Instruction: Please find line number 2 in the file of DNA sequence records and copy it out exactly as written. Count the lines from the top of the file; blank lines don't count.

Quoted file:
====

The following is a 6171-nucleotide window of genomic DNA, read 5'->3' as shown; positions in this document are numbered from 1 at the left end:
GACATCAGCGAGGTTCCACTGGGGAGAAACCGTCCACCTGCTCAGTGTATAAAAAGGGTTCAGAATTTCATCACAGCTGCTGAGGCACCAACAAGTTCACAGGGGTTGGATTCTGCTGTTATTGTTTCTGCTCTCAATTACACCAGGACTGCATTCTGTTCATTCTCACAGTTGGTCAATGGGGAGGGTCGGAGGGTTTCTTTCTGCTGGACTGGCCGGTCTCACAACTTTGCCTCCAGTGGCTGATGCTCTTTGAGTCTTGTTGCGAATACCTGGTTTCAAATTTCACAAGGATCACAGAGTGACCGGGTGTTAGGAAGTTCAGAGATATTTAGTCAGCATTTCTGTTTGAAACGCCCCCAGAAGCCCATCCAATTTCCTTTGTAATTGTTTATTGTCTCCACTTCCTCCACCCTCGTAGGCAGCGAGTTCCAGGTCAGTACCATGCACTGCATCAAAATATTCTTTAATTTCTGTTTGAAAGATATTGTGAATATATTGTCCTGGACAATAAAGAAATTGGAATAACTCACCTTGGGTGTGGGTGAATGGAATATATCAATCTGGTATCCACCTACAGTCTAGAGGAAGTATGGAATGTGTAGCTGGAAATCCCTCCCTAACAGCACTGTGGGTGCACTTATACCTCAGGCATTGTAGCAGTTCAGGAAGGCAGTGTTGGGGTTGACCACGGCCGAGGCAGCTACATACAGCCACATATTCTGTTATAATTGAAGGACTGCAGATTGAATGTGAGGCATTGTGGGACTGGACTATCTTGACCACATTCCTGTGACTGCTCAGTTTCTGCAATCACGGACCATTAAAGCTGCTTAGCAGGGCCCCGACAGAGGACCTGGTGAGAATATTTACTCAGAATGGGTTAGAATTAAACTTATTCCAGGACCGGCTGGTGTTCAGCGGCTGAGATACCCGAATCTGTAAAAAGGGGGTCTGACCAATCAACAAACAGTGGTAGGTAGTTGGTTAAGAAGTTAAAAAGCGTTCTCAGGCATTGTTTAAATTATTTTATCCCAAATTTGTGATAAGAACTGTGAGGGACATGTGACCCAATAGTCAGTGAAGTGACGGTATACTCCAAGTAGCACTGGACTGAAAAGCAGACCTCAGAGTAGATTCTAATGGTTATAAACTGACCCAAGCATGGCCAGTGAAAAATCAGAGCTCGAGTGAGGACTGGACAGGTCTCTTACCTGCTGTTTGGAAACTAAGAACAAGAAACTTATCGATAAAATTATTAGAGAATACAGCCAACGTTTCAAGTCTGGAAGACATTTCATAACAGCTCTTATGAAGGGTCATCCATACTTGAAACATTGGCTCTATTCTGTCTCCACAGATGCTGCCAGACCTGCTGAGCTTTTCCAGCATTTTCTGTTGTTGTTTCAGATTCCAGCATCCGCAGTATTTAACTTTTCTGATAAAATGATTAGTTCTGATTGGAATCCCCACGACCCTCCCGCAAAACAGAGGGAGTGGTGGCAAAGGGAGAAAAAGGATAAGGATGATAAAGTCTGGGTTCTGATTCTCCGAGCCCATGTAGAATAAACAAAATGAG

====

GACATCAGCGAGGTTCCACTGGGGAGAAACCGTCCACCTGCTCAGTGTATAAAAAGGGTTCAGAATTTCATCACAGCTGCTGAGGCACCAACAAGTTCACAGGGGTTGGATTCTGCTGTTATTGTTTCTGCTCTCAATTACACCAGGACTGCATTCTGTTCATTCTCACAGTTGGTCAATGGGGAGGGTCGGAGGGTTTCTTTCTGCTGGACTGGCCGGTCTCACAACTTTGCCTCCAGTGGCTGATGCTCTTTGAGTCTTGTTGCGAATACCTGGTTTCAAATTTCACAAGGATCACAGAGTGACCGGGTGTTAGGAAGTTCAGAGATATTTAGTCAGCATTTCTGTTTGAAACGCCCCCAGAAGCCCATCCAATTTCCTTTGTAATTGTTTATTGTCTCCACTTCCTCCACCCTCGTAGGCAGCGAGTTCCAGGTCAGTACCATGCACTGCATCAAAATATTCTTTAATTTCTGTTTGAAAGATATTGTGAATATATTGTCCTGGACAATAAAGAAATTGGAATAACTCACCTTGGGTGTGGGTGAATGGAATATATCAATCTGGTATCCACCTACAGTCTAGAGGAAGTATGGAATGTGTAGCTGGAAATCCCTCCCTAACAGCACTGTGGGTGCACTTATACCTCAGGCATTGTAGCAGTTCAGGAAGGCAGTGTTGGGGTTGACCACGGCCGAGGCAGCTACATACAGCCACATATTCTGTTATAATTGAAGGACTGCAGATTGAATGTGAGGCATTGTGGGACTGGACTATCTTGACCACATTCCTGTGACTGCTCAGTTTCTGCAATCACGGACCATTAAAGCTGCTTAGCAGGGCCCCGACAGAGGACCTGGTGAGAATATTTACTCAGAATGGGTTAGAATTAAACTTATTCCAGGACCGGCTGGTGTTCAGCGGCTGAGATACCCGAATCTGTAAAAAGGGGGTCTGACCAATCAACAAACAGTGGTAGGTAGTTGGTTAAGAAGTTAAAAAGCGTTCTCAGGCATTGTTTAAATTATTTTATCCCAAATTTGTGATAAGAACTGTGAGGGACATGTGACCCAATAGTCAGTGAAGTGACGGTATACTCCAAGTAGCACTGGACTGAAAAGCAGACCTCAGAGTAGATTCTAATGGTTATAAACTGACCCAAGCATGGCCAGTGAAAAATCAGAGCTCGAGTGAGGACTGGACAGGTCTCTTACCTGCTGTTTGGAAACTAAGAACAAGAAACTTATCGATAAAATTATTAGAGAATACAGCCAACGTTTCAAGTCTGGAAGACATTTCATAACAGCTCTTATGAAGGGTCATCCATACTTGAAACATTGGCTCTATTCTGTCTCCACAGATGCTGCCAGACCTGCTGAGCTTTTCCAGCATTTTCTGTTGTTGTTTCAGATTCCAGCATCCGCAGTATTTAACTTTTCTGATAAAATGATTAGTTCTGATTGGAATCCCCACGACCCTCCCGCAAAACAGAGGGAGTGGTGGCAAAGGGAGAAAAAGGATAAGGATGATAAAGTCTGGGTTCTGATTCTCCGAGCCCATGTAGAATAAACAAAATGAG